I don't know why it didn't bite. I was on top of it, trying to put my board between us. It was just flight or fight, I just ran on instinct. Once my board was gone, I thought that was it. I was just waiting for it to come and take a leg or two. I guess I'm lucky it wasn't my time. —Mick Fanning
Mick Fanning sat up on a high stool, straight backed and good humored, recounting the story he will be telling for the rest of his days, about how he fought off a shark with his bare hands during a surfing competition in South Africa.
It sounds like the plot of a movie, but this three-time world champion is no fictional Crocodile Dundee-style Aussie. He's the real thing: his shark-wrestling exploits were broadcast live.
The 34-year-old Fanning arrived back in Australia on Tuesday and appeared at a news conference in Sydney before heading home to the Gold Coast, the burgeoning city surrounding Surfers Paradise beach.
"It was so close. I'm doing OK, though," he said. "I haven't got a scratch on me. Just more of an emotional, mental sort of trauma right now.
"To walk away from a shark attack with not a scratch on you — it is a miracle really."
Fanning was competing against fellow Aussie Julian Wilson in the final of the JBay Open, the World Surf League event at Jeffreys Bay on South Africa's east coast, when he was bumped off his board by a shark.
In video of the event posted on the World Surf League website, Fanning could be seen scanning the water before a big fin emerged behind him. He turned to deal with the shark, and then lost his board as a wave rolled in and he disappeared from view.
Wilson was paddling toward Fanning and later said that he believed if he could get there with his board, he'd at least have a weapon to distract the shark, which he estimated was at least twice the size of his mate and childhood hero.
Fanning said at first he tried to swim away but then decided to defend himself, and turned to punch the shark in the back. He was next seen furiously swimming toward a personal watercraft, where he was helped out of the water and back to shore.
He recounted the events to fans gathered around him on the beach, and only later, when the adrenalin subsided, did the tears kick in as he realized how close he had come to serious injury or death.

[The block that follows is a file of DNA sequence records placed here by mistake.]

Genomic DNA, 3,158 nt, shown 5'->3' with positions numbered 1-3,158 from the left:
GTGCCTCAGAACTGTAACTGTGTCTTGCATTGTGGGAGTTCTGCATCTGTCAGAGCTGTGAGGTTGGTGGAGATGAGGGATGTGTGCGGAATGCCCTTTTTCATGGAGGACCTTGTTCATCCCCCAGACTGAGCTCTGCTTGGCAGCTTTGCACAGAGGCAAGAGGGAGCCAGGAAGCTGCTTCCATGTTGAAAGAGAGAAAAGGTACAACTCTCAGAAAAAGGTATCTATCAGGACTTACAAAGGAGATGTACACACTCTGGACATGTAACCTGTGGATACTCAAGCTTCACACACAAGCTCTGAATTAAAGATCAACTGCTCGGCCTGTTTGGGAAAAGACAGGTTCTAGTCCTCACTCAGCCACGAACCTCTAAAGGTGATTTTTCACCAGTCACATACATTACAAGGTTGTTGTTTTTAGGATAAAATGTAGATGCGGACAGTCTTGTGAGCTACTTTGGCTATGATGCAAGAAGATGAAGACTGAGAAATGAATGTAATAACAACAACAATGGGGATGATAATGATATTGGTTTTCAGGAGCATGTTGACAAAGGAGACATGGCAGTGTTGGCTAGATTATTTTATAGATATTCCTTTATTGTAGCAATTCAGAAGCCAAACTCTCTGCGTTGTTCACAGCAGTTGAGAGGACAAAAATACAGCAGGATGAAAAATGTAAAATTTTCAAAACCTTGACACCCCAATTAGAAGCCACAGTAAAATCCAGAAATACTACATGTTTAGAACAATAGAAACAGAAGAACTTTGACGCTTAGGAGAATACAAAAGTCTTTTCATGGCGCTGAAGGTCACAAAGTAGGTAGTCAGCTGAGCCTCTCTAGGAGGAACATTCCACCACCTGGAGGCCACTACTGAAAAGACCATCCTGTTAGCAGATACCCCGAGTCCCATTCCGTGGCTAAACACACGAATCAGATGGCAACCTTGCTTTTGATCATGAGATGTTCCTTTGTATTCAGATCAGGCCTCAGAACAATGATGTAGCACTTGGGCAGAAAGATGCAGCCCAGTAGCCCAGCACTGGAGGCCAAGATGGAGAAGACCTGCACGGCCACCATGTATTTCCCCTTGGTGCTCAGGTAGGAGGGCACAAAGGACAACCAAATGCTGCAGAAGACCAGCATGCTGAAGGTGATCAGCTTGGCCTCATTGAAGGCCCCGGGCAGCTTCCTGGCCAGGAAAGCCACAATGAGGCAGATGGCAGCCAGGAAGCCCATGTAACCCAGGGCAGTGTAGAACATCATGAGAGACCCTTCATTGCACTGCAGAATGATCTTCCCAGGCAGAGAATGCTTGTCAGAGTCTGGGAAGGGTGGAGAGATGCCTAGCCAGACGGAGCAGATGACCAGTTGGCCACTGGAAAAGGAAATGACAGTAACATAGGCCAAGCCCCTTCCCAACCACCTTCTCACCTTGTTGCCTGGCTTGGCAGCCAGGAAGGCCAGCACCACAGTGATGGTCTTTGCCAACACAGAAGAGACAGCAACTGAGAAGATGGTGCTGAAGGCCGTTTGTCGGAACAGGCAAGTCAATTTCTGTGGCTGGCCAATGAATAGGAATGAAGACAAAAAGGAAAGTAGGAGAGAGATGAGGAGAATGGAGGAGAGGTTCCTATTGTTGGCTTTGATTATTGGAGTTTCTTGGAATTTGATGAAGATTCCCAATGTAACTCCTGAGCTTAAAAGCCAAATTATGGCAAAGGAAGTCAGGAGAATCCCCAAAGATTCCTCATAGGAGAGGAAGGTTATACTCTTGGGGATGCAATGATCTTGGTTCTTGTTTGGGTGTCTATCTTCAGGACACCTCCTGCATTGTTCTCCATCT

On a flight from Port Elizabeth to Johannesburg, a woman sitting beside him pointed to the report in a newspaper and asked if the story was about him. Then he got emotional again.
He said he felt so "insignificant" compared with the size and speed of the shark, but didn't hold any grudges against the apex predator because he knew "we are in their domain."
"Thanks for not eating me," he said, joking about his interaction with the shark.
Fanning said he could sense the shark looming behind him, and turned to see it just as contact was made.
"I thought, 'Let's see what happens.' Like anything, you want to go down fighting," he said. "I don't know why it didn't bite. I was on top of it, trying to put my board between us. It was just flight or fight, I just ran on instinct. Once my board was gone, I thought that was it. I was just waiting for it to come and take a leg or two. I guess I'm lucky it wasn't my time."
Fanning said he didn't know when, but he definitely planned to return to surfing, and to JBay, an area he considers among the three most beautiful places in the world.
Wilson, who lives on the Sunshine Coast, further up the Queensland state coastline from where Fanning lives, has been nominated for a bravery award by the state premier Annastacia Palaszczuk.
Fanning agreed Wilson's support, and the quick reaction of the rescue boats and other watercraft, helped him out of danger.
"He just gave all regard up for himself, and came for me," Fanning said. "He was so brave ... like a warrior. Thanks bud."
This story has been corrected to show the competition venue was in Jeffreys Bay, South Africa.